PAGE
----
By Khalid Hussain
Angry America, belligerent Britain, snug EU, ambitious India, strategizing Russia and a worried China is not a happy world. Naturally, when old relations end, news alliances are sought. For reasons of geopolitics, America and Britain are in it together and India has joined with them being ambitious enough to compete with China.
EU is already very close to China and will naturally move closer with the Brexit blowback. This might stress the obtaining alliance between China and Russia. If history is any guide then Russia will find going with the Americans and the British than the EU. Pakistan will have a hard time finding a locus to balance its interests in both these emerging spheres of influence.
The evidence for a global phenomenon was weak even last year. Hungary and Poland had elected rightist, anti-globalization governments, and France, the Netherlands, Sweden, and a few other European nations had hard-right parties that were beginning, maybe, to look like electoral contenders. The UK Was heading for a vote on its EU membership, but few people thought a majority would vote for Brexit. At that point, Trump seemed to be just a whacky sideshow in a Republican primary.
Trump’s victory has made nationalism so explosive it will not just disappear. Trump’s counterparts in Europe, long confined to the margins of politics, watch with admiration as the billionaire, who became the world’s most powerful person.
Eastern and Western Europe are simmering with Nationalism. The last time there was a spike in nationalism–the early 1990s–the cause was fairly clear: the end of the Cold War had allowed many long-suppressed national desires to violently erupt.
The 10 wealthiest people on the planet own more than most countries produce in a year. The very rich buy political influence in clear view. Recent migrations from Syria and Africa have revealed how the West generally remain hostile to outsiders. Globalization cannot sustain such animus that the social media and information technology appears to be accelerating. Pandering to popular desire appears beneficent but is seldom so in practice.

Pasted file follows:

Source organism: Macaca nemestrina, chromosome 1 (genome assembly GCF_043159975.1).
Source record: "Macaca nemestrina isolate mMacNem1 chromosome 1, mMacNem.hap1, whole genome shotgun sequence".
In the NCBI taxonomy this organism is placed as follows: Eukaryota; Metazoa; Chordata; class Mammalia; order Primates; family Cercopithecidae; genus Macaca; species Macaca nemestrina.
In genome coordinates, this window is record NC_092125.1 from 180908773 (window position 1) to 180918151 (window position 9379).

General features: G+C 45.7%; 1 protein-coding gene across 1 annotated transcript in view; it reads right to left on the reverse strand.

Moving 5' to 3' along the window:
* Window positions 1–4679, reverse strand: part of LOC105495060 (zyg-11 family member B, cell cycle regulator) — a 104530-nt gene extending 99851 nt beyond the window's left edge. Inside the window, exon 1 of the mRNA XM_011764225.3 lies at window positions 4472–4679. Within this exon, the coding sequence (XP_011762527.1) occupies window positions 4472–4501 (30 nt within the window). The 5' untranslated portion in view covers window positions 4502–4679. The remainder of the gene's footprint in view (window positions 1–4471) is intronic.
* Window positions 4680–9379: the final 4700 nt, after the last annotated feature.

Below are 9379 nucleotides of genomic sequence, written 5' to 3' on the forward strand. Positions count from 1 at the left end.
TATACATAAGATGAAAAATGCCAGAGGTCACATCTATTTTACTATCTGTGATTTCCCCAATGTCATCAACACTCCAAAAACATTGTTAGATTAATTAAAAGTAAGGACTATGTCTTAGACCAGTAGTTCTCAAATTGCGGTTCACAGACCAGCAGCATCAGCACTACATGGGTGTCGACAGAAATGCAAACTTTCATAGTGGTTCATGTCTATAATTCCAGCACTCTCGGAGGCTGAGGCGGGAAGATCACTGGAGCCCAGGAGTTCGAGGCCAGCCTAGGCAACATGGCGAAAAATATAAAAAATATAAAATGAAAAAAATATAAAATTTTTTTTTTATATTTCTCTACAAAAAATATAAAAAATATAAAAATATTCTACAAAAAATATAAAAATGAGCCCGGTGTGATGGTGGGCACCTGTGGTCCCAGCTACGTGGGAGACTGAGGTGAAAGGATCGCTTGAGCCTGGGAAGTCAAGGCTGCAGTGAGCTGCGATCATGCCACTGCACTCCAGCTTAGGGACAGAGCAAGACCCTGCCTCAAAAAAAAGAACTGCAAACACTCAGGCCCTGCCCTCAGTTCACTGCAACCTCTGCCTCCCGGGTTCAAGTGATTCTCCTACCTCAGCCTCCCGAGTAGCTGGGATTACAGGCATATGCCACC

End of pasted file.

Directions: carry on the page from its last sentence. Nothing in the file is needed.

Donald Trump and the Ukip leader Nigel Farage—both pitch themselves as champions of ordinary men and women—standing before the glittering, gold-plated elevator door in Trump’s $100m New York City penthouse is a powerful reminder of similarities they share in appearance and strategy. The image wasn’t just a sign of a budding bromance, noted the New Yok Times asserting it was evidence of a wider convergence. “They saw Brexit as an inspiration for their campaign, ” a triumphant Farage said. “If you look at the last weeks of the Trump campaign, every single night at every single rally, he said this is going to be bigger than Brexit.”
Now Farage and other politicians across the UK, in the EU and indeed around the world with similar views must think nationalism has moved from the fringe to the center. Upon Trump’s victory, Florian Philippot, vice president of France’s Front National, tweeted his delight: “Their world is collapsing. Ours is being built.”